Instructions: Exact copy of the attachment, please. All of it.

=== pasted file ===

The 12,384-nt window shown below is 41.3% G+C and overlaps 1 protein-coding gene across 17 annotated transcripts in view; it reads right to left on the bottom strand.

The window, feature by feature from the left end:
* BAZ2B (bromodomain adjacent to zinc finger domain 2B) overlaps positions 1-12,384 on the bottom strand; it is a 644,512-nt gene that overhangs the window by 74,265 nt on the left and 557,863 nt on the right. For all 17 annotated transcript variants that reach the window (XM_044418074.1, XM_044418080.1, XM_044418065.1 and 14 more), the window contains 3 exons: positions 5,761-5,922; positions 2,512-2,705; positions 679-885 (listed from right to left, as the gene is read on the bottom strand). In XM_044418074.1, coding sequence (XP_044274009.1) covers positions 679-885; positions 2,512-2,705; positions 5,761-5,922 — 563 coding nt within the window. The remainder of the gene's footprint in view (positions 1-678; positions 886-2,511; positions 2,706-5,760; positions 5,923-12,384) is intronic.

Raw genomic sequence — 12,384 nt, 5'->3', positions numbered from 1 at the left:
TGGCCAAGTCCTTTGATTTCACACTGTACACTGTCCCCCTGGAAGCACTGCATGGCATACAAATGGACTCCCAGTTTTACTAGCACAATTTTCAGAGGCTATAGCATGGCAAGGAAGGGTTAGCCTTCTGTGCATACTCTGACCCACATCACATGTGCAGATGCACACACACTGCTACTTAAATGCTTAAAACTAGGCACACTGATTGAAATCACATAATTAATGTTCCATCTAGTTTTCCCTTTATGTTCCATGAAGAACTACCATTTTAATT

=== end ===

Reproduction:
The 12,384-nt window shown below is 41.3% G+C and overlaps 1 protein-coding gene across 17 annotated transcripts in view; it reads right to left on the bottom strand.

The window, feature by feature from the left end:
* BAZ2B (bromodomain adjacent to zinc finger domain 2B) overlaps positions 1-12,384 on the bottom strand; it is a 644,512-nt gene that overhangs the window by 74,265 nt on the left and 557,863 nt on the right. For all 17 annotated transcript variants that reach the window (XM_044418074.1, XM_044418080.1, XM_044418065.1 and 14 more), the window contains 3 exons: positions 5,761-5,922; positions 2,512-2,705; positions 679-885 (listed from right to left, as the gene is read on the bottom strand). In XM_044418074.1, coding sequence (XP_044274009.1) covers positions 679-885; positions 2,512-2,705; positions 5,761-5,922 — 563 coding nt within the window. The remainder of the gene's footprint in view (positions 1-678; positions 886-2,511; positions 2,706-5,760; positions 5,923-12,384) is intronic.

Raw genomic sequence — 12,384 nt, 5'->3', positions numbered from 1 at the left:
TGGCCAAGTCCTTTGATTTCACACTGTACACTGTCCCCCTGGAAGCACTGCATGGCATACAAATGGACTCCCAGTTTTACTAGCACAATTTTCAGAGGCTATAGCATGGCAAGGAAGGGTTAGCCTTCTGTGCATACTCTGACCCACATCACATGTGCAGATGCACACACACTGCTACTTAAATGCTTAAAACTAGGCACACTGATTGAAATCACATAATTAATGTTCCATCTAGTTTTCCCTTTATGTTCCATGAAGAACTACCATTTTAATT